About financial literacy
The National Strategy for Financial Literacy defines financial literacy and describes the contributors to personal financial wellbeing.
What is financial literacy
Financial literacy is defined as the ability to make informed judgements and make effective decisions regarding the use and management of money. It is about having financial knowledge and having the understanding, confidence and motivation to make financial judgements and decisions.
This diagram reflects the range of information and different levels of skill and knowledge that everyone needs to live in a modern economy.
Personal financial wellbeing
Financial literacy gives people choices, helps protect them from unexpected events, fraud and scams, and enables them to have a voice as consumers and citizens. At an aggregate level, personal financial wellbeing contributes to the efficiency and prosperity of the national economy.
This diagram shows the contributors to personal financial wellbeing.
Financial education is the process by which financial consumers and investors improve their understanding of financial products and concepts and, through information, instruction and/or objective advice, develop the skills and confidence to become more aware of financial risks and opportunities, to make informed choices, to know where to go for help, and to take other effective actions to improve their financial well-being. (Source: OECD).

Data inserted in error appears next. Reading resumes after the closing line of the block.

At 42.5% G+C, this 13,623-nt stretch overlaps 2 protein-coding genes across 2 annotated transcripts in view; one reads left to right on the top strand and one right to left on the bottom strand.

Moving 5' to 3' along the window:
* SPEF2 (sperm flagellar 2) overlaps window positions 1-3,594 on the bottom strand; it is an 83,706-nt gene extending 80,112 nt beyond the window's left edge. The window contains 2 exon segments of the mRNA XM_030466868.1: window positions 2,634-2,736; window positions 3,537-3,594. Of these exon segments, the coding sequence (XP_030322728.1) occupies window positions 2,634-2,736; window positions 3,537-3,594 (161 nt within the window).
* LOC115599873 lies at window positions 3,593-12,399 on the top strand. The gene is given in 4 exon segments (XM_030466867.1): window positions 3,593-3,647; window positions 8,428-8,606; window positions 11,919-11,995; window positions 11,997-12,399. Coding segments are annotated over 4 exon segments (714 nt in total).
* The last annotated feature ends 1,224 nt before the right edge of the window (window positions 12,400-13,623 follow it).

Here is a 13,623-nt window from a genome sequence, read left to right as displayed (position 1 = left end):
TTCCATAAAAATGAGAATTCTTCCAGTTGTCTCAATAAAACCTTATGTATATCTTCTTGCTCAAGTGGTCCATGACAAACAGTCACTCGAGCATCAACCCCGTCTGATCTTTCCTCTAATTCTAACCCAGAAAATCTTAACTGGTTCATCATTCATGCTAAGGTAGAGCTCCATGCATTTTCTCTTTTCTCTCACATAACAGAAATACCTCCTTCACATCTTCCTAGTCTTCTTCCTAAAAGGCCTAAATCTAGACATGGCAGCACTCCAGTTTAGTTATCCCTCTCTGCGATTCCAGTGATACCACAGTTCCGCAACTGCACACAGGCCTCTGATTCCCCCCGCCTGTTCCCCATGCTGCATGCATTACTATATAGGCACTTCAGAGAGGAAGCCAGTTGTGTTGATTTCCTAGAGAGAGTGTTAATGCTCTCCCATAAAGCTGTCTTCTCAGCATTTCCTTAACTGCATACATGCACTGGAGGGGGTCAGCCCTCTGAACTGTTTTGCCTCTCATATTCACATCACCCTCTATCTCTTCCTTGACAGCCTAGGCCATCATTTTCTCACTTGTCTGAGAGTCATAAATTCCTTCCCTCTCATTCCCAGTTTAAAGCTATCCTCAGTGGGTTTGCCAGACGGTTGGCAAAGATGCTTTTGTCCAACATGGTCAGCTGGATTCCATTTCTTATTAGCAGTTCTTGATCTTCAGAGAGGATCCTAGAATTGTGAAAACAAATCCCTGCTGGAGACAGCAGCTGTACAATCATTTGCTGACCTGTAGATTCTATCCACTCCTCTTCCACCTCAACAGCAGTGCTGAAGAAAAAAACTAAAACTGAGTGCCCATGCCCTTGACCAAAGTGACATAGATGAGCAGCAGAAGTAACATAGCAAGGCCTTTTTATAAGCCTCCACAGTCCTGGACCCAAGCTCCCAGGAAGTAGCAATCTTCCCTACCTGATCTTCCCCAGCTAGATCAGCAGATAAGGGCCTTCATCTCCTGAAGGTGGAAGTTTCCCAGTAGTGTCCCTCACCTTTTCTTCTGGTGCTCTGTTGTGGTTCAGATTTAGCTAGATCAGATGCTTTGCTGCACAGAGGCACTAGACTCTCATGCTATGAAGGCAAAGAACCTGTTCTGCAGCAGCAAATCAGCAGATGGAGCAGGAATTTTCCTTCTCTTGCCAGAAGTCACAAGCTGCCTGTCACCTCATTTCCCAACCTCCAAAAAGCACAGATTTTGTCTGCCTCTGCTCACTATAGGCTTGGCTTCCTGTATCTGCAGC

This diagram shows financial education as a component of financial literacy.
The key guiding principles of financial education are:
- Appropriateness for the audience
Financial knowledge is the understanding of a series of facts about the use and management of money. People need to know a certain level of information to be able to make informed judgements and effective decisions. Financial knowledge is an important contributor to financial literacy.
Financial literacy competency framework
The financial literacy competency framework for adults outlines the financial literacy capabilites and the knowledge and expected action or behavioural outcomes for each capability.
See the financial literacy competency framework for adults.